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Efficiency and Stability of a Financial Architecture with Too-Interconnected-to-Fail Institutions

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Systemic Risk: Mathematical Modelling and Interdisciplinary Approaches

How to regulate large interconnected financial institutions has become a key policy question. To make the financial architecture more stable regulators have proposed to limit the size and connections of these institutions. I calibrate a network-based model of an over-the-counter market and infer the hidden financial architecture based on bilateral trades in the Federal funds market. A comparison of the calibrated architecture to nine counterfactual architectures reveals that that efficiency of liquidity allocation decreases and the risk of endogenous contagion increases non-monotonically as banks face limits on the number of trading partners. I also find that in a less concentrated architecture more banks trigger a large cascade of failures, and it is more difficult to identify these banks ex-ante. Overall, my results suggest it is not optimal to restrict the number of connections of too-interconnected-to-fail banks because it can result in a financial architecture that is less efficient, more fragile, and harder to monitor.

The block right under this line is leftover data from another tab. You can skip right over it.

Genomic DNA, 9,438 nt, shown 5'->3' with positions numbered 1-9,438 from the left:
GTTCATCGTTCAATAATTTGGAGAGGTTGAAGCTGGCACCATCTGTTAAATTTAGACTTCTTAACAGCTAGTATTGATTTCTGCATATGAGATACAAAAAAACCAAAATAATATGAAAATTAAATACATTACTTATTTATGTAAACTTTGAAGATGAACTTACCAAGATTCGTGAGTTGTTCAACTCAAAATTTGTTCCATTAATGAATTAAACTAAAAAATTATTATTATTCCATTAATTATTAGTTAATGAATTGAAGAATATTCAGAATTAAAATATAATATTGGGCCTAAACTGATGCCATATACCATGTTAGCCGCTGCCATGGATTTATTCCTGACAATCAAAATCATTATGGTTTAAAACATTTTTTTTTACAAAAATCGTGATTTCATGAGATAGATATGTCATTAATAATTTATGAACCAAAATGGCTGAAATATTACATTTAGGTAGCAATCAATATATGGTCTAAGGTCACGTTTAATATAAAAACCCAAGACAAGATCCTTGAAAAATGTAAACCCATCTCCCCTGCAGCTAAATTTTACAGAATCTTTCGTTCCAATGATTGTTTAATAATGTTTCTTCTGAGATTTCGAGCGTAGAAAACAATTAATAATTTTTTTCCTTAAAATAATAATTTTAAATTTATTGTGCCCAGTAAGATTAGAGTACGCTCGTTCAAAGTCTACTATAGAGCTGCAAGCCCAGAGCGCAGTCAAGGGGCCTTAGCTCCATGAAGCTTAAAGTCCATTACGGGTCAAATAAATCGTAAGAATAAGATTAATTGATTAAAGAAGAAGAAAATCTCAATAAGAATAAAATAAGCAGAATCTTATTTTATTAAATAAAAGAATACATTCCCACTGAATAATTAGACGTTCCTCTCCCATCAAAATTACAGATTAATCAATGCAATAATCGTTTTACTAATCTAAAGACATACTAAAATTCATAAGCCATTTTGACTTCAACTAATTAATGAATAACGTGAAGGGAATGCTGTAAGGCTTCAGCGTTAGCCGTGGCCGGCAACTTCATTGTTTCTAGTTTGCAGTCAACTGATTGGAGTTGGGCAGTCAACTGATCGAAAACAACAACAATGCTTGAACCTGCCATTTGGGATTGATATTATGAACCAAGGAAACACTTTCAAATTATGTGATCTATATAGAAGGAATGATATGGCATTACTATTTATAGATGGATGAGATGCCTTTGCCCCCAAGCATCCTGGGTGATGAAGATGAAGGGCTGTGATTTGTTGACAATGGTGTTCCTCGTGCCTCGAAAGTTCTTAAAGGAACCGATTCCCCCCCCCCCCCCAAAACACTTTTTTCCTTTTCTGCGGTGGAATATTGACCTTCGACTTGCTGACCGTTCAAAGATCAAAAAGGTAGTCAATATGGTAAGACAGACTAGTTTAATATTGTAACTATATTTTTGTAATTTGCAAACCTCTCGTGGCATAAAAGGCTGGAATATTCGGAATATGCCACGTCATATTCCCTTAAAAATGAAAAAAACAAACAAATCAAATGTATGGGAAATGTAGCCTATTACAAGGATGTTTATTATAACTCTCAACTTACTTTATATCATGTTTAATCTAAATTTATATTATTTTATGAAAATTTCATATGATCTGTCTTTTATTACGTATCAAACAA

This talk is part of the Isaac Newton Institute Seminar Series series.

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